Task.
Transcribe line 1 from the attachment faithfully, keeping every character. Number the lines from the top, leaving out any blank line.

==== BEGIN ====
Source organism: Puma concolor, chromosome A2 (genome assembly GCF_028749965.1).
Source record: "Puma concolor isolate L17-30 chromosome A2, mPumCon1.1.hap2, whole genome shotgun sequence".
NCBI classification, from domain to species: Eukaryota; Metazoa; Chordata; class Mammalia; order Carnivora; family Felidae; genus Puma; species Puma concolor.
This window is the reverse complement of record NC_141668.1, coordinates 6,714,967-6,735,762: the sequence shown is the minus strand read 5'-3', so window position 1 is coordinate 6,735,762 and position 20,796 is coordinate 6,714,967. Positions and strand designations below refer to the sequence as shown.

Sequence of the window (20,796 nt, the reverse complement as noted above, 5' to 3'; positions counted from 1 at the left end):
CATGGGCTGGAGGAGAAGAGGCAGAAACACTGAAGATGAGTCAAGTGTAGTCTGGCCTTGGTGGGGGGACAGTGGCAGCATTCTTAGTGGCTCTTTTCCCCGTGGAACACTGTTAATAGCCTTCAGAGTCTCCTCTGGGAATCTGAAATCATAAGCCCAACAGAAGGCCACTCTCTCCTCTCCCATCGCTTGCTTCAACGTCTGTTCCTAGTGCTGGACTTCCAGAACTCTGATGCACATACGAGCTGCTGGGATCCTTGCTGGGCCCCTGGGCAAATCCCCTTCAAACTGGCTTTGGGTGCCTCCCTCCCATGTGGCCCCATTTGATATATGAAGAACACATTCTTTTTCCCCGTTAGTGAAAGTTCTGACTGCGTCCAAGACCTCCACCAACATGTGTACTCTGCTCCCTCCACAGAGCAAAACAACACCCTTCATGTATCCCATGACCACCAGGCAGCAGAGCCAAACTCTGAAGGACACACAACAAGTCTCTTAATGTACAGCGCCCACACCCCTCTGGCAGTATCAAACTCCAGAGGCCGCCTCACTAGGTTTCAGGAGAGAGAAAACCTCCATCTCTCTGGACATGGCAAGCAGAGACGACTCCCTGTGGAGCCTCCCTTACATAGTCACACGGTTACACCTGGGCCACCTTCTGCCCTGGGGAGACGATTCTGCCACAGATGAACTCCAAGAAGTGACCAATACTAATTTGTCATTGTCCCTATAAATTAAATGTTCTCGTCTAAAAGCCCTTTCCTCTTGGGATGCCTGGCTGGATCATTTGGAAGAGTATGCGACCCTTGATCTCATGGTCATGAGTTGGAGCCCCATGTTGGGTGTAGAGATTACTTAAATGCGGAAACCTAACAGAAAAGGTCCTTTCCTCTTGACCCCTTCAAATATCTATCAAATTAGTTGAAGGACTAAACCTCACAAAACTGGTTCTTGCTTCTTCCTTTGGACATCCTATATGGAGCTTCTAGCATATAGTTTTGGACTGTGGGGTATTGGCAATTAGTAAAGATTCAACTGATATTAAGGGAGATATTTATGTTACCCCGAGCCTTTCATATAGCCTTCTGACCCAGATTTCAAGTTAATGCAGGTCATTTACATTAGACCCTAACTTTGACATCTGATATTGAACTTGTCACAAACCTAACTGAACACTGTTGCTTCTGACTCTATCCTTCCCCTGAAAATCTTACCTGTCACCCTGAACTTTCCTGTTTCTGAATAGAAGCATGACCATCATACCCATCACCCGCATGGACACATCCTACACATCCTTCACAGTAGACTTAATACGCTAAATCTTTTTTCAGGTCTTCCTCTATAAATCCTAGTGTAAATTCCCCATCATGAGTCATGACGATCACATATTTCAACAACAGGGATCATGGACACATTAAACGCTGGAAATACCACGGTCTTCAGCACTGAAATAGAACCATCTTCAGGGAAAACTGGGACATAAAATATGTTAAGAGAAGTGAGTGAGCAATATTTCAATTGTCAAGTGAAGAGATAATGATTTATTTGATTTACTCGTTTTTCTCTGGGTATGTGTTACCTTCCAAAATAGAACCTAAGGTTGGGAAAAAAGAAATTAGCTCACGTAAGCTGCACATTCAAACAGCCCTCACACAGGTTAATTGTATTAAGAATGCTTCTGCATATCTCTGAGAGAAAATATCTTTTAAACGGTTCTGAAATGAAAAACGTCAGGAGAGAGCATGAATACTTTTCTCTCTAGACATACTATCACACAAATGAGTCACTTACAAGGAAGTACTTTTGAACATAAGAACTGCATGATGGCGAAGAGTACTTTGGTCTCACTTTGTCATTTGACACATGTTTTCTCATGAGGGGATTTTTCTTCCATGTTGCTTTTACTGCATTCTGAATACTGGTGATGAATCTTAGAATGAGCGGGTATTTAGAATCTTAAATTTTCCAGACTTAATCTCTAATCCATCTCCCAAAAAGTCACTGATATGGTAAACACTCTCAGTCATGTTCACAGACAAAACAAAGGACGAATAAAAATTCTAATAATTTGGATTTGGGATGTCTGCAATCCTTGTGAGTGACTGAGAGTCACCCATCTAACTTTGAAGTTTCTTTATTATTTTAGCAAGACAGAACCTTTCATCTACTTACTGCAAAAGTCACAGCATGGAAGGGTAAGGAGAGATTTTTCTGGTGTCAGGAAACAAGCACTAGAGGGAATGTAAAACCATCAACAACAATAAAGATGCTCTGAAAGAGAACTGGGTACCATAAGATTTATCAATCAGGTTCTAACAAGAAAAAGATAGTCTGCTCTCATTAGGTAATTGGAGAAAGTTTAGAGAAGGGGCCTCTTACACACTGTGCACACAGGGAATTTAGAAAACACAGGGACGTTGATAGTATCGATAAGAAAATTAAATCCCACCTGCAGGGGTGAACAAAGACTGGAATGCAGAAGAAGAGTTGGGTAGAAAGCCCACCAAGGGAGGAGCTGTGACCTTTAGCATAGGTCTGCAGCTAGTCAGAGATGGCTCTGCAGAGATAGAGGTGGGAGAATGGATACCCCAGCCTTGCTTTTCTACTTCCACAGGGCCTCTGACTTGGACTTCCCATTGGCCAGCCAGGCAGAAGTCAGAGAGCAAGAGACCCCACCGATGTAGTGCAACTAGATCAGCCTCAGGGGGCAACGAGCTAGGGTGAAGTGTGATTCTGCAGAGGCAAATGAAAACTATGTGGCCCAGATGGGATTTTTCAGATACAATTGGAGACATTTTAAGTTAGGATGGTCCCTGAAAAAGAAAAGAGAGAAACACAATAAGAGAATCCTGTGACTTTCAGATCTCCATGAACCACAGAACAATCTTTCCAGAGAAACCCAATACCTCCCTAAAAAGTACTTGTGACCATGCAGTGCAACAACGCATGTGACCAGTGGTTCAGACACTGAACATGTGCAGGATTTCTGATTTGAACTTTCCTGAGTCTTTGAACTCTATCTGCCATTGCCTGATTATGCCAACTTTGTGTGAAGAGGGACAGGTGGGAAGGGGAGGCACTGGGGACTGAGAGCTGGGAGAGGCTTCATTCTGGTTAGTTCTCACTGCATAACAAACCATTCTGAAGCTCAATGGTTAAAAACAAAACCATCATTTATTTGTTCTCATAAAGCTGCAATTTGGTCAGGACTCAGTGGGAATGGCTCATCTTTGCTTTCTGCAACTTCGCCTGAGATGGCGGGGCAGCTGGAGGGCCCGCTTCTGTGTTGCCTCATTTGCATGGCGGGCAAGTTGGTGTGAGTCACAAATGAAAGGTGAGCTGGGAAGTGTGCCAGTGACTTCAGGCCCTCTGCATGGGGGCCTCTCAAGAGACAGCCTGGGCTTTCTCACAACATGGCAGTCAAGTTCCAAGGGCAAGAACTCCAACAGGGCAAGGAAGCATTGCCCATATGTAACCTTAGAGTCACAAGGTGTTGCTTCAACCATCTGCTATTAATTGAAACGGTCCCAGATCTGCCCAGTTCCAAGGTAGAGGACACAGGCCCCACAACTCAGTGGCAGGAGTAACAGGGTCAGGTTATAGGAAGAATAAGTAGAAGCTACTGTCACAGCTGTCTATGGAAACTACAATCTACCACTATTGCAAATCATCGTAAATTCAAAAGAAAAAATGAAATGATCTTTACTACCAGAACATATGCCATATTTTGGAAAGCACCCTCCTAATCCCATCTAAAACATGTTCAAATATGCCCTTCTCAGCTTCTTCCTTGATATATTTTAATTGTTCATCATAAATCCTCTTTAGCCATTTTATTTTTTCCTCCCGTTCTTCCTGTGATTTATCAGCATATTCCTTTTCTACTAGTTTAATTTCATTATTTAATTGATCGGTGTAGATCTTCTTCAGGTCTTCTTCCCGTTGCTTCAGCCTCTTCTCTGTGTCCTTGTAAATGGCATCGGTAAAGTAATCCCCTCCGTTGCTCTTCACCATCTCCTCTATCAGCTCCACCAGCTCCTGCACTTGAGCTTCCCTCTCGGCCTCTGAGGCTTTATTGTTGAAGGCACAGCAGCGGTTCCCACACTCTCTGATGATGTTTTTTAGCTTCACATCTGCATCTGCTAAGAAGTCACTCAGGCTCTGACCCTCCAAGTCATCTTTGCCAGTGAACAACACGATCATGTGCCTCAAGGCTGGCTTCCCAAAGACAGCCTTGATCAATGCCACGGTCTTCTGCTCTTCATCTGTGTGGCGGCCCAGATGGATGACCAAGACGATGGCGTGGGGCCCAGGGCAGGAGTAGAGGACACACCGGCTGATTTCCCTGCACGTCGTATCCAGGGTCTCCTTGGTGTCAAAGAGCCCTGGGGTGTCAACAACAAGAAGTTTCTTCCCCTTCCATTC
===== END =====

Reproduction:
Source organism: Puma concolor, chromosome A2 (genome assembly GCF_028749965.1).